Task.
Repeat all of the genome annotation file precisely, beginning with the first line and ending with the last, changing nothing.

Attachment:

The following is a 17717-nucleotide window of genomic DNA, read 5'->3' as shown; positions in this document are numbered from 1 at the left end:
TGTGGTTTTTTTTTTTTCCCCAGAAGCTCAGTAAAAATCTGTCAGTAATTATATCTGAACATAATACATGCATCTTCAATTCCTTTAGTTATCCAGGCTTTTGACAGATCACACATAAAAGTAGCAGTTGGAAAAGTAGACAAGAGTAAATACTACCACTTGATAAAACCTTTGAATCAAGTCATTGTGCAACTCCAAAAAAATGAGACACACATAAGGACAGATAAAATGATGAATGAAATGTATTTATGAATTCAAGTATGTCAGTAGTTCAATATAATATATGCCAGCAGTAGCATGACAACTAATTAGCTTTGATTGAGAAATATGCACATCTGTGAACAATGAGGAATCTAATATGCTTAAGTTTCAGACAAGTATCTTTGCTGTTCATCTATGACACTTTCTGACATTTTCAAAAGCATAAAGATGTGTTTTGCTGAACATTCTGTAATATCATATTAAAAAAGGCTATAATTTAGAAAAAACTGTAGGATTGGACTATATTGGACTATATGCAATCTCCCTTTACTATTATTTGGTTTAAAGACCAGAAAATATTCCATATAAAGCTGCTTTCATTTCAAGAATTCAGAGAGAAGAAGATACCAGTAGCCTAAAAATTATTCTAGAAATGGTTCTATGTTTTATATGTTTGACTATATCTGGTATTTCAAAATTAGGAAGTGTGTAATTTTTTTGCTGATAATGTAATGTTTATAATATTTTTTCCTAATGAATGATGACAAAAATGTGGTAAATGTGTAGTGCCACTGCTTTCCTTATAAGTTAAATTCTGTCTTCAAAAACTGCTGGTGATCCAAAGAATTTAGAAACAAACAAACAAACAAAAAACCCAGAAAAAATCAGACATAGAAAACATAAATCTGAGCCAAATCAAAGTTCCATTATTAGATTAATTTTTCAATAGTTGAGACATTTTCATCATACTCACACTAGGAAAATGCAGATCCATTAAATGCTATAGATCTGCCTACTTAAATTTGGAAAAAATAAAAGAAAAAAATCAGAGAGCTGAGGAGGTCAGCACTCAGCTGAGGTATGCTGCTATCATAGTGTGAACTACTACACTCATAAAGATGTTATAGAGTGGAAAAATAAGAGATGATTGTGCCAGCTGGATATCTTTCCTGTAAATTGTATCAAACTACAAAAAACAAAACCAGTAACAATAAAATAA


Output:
The following is a 17717-nucleotide window of genomic DNA, read 5'->3' as shown; positions in this document are numbered from 1 at the left end:
TGTGGTTTTTTTTTTTTCCCCAGAAGCTCAGTAAAAATCTGTCAGTAATTATATCTGAACATAATACATGCATCTTCAATTCCTTTAGTTATCCAGGCTTTTGACAGATCACACATAAAAGTAGCAGTTGGAAAAGTAGACAAGAGTAAATACTACCACTTGATAAAACCTTTGAATCAAGTCATTGTGCAACTCCAAAAAAATGAGACACACATAAGGACAGATAAAATGATGAATGAAATGTATTTATGAATTCAAGTATGTCAGTAGTTCAATATAATATATGCCAGCAGTAGCATGACAACTAATTAGCTTTGATTGAGAAATATGCACATCTGTGAACAATGAGGAATCTAATATGCTTAAGTTTCAGACAAGTATCTTTGCTGTTCATCTATGACACTTTCTGACATTTTCAAAAGCATAAAGATGTGTTTTGCTGAACATTCTGTAATATCATATTAAAAAAGGCTATAATTTAGAAAAAACTGTAGGATTGGACTATATTGGACTATATGCAATCTCCCTTTACTATTATTTGGTTTAAAGACCAGAAAATATTCCATATAAAGCTGCTTTCATTTCAAGAATTCAGAGAGAAGAAGATACCAGTAGCCTAAAAATTATTCTAGAAATGGTTCTATGTTTTATATGTTTGACTATATCTGGTATTTCAAAATTAGGAAGTGTGTAATTTTTTTGCTGATAATGTAATGTTTATAATATTTTTTCCTAATGAATGATGACAAAAATGTGGTAAATGTGTAGTGCCACTGCTTTCCTTATAAGTTAAATTCTGTCTTCAAAAACTGCTGGTGATCCAAAGAATTTAGAAACAAACAAACAAACAAAAAACCCAGAAAAAATCAGACATAGAAAACATAAATCTGAGCCAAATCAAAGTTCCATTATTAGATTAATTTTTCAATAGTTGAGACATTTTCATCATACTCACACTAGGAAAATGCAGATCCATTAAATGCTATAGATCTGCCTACTTAAATTTGGAAAAAATAAAAGAAAAAAATCAGAGAGCTGAGGAGGTCAGCACTCAGCTGAGGTATGCTGCTATCATAGTGTGAACTACTACACTCATAAAGATGTTATAGAGTGGAAAAATAAGAGATGATTGTGCCAGCTGGATATCTTTCCTGTAAATTGTATCAAACTACAAAAAACAAAACCAGTAACAATAAAATAA